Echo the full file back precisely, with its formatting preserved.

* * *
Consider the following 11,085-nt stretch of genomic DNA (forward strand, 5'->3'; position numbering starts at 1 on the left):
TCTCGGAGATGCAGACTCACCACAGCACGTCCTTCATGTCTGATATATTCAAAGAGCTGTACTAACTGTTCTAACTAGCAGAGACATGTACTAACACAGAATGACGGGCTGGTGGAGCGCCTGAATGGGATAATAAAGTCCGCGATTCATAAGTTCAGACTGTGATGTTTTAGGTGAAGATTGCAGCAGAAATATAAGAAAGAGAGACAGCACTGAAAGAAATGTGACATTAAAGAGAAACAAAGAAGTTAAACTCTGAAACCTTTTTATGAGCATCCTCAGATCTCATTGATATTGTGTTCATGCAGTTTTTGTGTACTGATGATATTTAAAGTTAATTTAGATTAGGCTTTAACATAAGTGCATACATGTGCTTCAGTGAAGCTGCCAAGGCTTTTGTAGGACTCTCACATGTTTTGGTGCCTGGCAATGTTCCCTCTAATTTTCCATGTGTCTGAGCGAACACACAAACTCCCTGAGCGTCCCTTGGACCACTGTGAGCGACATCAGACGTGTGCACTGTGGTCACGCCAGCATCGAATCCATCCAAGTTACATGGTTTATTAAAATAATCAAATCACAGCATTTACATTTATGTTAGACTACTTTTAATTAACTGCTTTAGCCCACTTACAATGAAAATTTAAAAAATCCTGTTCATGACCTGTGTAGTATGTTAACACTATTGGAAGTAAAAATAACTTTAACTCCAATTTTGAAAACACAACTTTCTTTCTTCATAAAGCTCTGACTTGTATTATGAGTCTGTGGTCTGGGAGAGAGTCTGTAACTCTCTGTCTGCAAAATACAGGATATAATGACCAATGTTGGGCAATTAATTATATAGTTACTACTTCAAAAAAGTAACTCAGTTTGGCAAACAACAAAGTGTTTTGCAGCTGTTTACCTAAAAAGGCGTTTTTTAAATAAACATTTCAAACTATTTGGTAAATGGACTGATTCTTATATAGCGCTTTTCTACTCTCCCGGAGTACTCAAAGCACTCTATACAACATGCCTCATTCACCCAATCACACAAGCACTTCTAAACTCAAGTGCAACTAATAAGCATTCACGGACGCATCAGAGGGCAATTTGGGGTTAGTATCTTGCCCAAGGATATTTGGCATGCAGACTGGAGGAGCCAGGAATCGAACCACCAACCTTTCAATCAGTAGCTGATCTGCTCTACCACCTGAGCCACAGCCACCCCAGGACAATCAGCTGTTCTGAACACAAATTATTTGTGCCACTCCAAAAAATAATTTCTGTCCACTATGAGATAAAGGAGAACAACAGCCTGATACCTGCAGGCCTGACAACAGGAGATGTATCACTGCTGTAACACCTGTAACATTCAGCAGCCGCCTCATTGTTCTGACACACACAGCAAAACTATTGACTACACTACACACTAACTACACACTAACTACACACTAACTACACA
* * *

Consider the following 11,085-nt stretch of genomic DNA (forward strand, 5'->3'; position numbering starts at 1 on the left):
TCTCGGAGATGCAGACTCACCACAGCACGTCCTTCATGTCTGATATATTCAAAGAGCTGTACTAACTGTTCTAACTAGCAGAGACATGTACTAACACAGAATGACGGGCTGGTGGAGCGCCTGAATGGGATAATAAAGTCCGCGATTCATAAGTTCAGACTGTGATGTTTTAGGTGAAGATTGCAGCAGAAATATAAGAAAGAGAGACAGCACTGAAAGAAATGTGACATTAAAGAGAAACAAAGAAGTTAAACTCTGAAACCTTTTTATGAGCATCCTCAGATCTCATTGATATTGTGTTCATGCAGTTTTTGTGTACTGATGATATTTAAAGTTAATTTAGATTAGGCTTTAACATAAGTGCATACATGTGCTTCAGTGAAGCTGCCAAGGCTTTTGTAGGACTCTCACATGTTTTGGTGCCTGGCAATGTTCCCTCTAATTTTCCATGTGTCTGAGCGAACACACAAACTCCCTGAGCGTCCCTTGGACCACTGTGAGCGACATCAGACGTGTGCACTGTGGTCACGCCAGCATCGAATCCATCCAAGTTACATGGTTTATTAAAATAATCAAATCACAGCATTTACATTTATGTTAGACTACTTTTAATTAACTGCTTTAGCCCACTTACAATGAAAATTTAAAAAATCCTGTTCATGACCTGTGTAGTATGTTAACACTATTGGAAGTAAAAATAACTTTAACTCCAATTTTGAAAACACAACTTTCTTTCTTCATAAAGCTCTGACTTGTATTATGAGTCTGTGGTCTGGGAGAGAGTCTGTAACTCTCTGTCTGCAAAATACAGGATATAATGACCAATGTTGGGCAATTAATTATATAGTTACTACTTCAAAAAAGTAACTCAGTTTGGCAAACAACAAAGTGTTTTGCAGCTGTTTACCTAAAAAGGCGTTTTTTAAATAAACATTTCAAACTATTTGGTAAATGGACTGATTCTTATATAGCGCTTTTCTACTCTCCCGGAGTACTCAAAGCACTCTATACAACATGCCTCATTCACCCAATCACACAAGCACTTCTAAACTCAAGTGCAACTAATAAGCATTCACGGACGCATCAGAGGGCAATTTGGGGTTAGTATCTTGCCCAAGGATATTTGGCATGCAGACTGGAGGAGCCAGGAATCGAACCACCAACCTTTCAATCAGTAGCTGATCTGCTCTACCACCTGAGCCACAGCCACCCCAGGACAATCAGCTGTTCTGAACACAAATTATTTGTGCCACTCCAAAAAATAATTTCTGTCCACTATGAGATAAAGGAGAACAACAGCCTGATACCTGCAGGCCTGACAACAGGAGATGTATCACTGCTGTAACACCTGTAACATTCAGCAGCCGCCTCATTGTTCTGACACACACAGCAAAACTATTGACTACACTACACACTAACTACACACTAACTACACACTAACTACACA